Tuesday, June 3, 2008

Information and Libraries across the Ages

In a recent New York Review of Books essay, “The Library in the New Age,” Robert Darnton considers change and continuity in our newest information age and the continuing role of research libraries.

In the first section, Darnton looks at the nature of information in the context of the history of communication. Looked at one way, this history can be seen as an accelerating series of fundamental changes—from oral to written communication (which began about 6,000 years ago), from the scroll to the codex (which began about 2,000 years ago), from the scriptorium to the printing press (which began about 500 years ago), and from print to electronic communication (which began about 50 years ago). Looked at another way, this history can be seen as a series of information ages, each of which is characterized by “the inherent instability of texts.” “Instead of firmly fixed documents,” Darnton writes, “we must deal with multiple, mutable texts.” This is true of blogs, newspapers, printed books, and manuscripts.

In the second section, Darnton considers what this means for the role of research libraries. To explore the question, Darnton presents two views—or illusions—relating to the library: the library as a citadel of knowledge, which contains all of it, and the internet as an open space, which provides access to all information. No library has succeeded in becoming a universal repository for all knowledge and, even given the great ambitions of Google Book Search, not everything can or will become available online. Moreover, who will ensure the quality of what is online and preserve it? Research libraries attend to subtle distinctions between manifestations of texts and, unlike technology companies, they last for centuries (and they will continue to preserve their pre-digital collections, which contain information that cannot be represented digitally).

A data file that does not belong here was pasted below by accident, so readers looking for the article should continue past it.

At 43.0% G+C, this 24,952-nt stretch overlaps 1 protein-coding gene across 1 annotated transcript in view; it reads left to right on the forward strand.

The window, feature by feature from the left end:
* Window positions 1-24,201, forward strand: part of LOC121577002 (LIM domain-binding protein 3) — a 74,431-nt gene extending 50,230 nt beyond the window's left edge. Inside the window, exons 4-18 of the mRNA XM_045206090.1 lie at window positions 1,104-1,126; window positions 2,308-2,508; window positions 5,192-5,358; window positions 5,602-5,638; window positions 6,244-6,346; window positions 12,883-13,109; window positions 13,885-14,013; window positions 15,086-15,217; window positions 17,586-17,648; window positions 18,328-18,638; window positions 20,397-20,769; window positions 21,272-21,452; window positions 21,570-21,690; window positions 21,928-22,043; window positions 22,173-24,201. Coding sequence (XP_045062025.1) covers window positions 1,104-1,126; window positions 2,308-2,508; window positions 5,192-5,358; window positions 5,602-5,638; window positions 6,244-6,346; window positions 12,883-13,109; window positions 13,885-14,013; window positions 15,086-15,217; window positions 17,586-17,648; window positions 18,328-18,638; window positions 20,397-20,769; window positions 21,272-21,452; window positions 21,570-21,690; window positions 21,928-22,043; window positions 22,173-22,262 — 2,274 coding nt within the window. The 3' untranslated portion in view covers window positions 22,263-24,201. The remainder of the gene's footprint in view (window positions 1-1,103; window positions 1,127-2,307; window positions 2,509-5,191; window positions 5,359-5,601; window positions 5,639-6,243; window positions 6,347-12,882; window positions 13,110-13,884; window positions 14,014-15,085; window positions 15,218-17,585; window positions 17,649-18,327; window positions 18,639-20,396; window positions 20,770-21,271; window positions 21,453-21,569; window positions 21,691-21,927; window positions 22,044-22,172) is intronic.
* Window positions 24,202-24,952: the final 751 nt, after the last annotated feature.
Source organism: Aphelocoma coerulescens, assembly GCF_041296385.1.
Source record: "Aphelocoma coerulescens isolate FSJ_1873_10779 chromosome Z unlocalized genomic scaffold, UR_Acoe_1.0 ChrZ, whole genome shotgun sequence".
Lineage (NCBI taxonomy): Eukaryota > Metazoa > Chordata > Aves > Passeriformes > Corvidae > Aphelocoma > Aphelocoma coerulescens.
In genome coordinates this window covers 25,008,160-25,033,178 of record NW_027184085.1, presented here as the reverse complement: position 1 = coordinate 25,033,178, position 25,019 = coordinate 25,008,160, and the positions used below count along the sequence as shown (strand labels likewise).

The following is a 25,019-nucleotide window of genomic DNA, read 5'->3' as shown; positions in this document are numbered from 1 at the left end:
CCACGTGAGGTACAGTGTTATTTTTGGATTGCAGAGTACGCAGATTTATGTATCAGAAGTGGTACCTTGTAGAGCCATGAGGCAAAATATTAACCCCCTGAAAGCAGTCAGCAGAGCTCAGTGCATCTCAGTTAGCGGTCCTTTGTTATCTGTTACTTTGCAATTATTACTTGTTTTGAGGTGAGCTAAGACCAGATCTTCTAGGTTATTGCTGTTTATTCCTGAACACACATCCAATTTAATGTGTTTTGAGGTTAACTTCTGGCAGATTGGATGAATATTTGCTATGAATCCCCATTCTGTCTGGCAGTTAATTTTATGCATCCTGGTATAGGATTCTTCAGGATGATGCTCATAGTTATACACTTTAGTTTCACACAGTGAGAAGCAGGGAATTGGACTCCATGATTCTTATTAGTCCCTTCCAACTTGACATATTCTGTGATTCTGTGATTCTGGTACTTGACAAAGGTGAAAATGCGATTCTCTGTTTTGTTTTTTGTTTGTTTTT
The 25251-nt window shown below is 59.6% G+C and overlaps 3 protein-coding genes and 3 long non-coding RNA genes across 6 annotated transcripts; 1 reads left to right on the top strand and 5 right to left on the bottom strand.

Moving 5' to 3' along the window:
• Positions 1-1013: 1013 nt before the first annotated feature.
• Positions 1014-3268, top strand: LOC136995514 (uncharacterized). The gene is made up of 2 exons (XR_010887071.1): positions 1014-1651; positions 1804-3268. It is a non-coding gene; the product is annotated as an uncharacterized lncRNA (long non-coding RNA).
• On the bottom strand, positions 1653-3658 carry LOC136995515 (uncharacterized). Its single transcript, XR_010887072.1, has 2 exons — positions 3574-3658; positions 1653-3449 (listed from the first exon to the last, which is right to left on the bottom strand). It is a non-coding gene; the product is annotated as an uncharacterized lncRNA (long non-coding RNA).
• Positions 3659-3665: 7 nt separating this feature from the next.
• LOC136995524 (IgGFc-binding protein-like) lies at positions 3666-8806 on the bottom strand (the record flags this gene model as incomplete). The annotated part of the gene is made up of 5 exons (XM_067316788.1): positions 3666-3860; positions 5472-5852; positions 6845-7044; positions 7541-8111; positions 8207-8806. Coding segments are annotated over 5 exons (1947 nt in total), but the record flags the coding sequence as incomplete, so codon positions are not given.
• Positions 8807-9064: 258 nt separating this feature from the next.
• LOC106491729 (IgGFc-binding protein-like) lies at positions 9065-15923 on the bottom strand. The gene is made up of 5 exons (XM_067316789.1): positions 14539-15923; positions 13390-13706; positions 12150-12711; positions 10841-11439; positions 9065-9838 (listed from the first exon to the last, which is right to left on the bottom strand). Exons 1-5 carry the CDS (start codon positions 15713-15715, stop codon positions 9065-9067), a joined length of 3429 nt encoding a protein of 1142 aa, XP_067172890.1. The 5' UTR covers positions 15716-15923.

Libraries, therefore, still have a role to collect, provide access to, and preserve information—especially information that is accessible though more complex forms (e.g., manuscript material, rare books, and digital objects). The internet can provide a certain kind of access to information on a broad scale; but it cannot provide access to everything, and this access may be only for the time being. As Anthony Grafton recently argued in a New Yorker essay, there remain two roads to knowledge: “the broad, smooth, and open road that leads through the screen,” and the “narrower path” that leads to reading rooms where “knowledge is embodied in millions of dusty, crumbling, smelly, irreplaceable documents and books.”

Link to “The Library in the New Age”: http://www.nybooks.com/articles/21514.

Image credit: “Books, the Delight of the Soul,” The Librarian's Room, Library of Congress, available from: http://www.loc.gov/jefftour/lc/lc-pnln.html.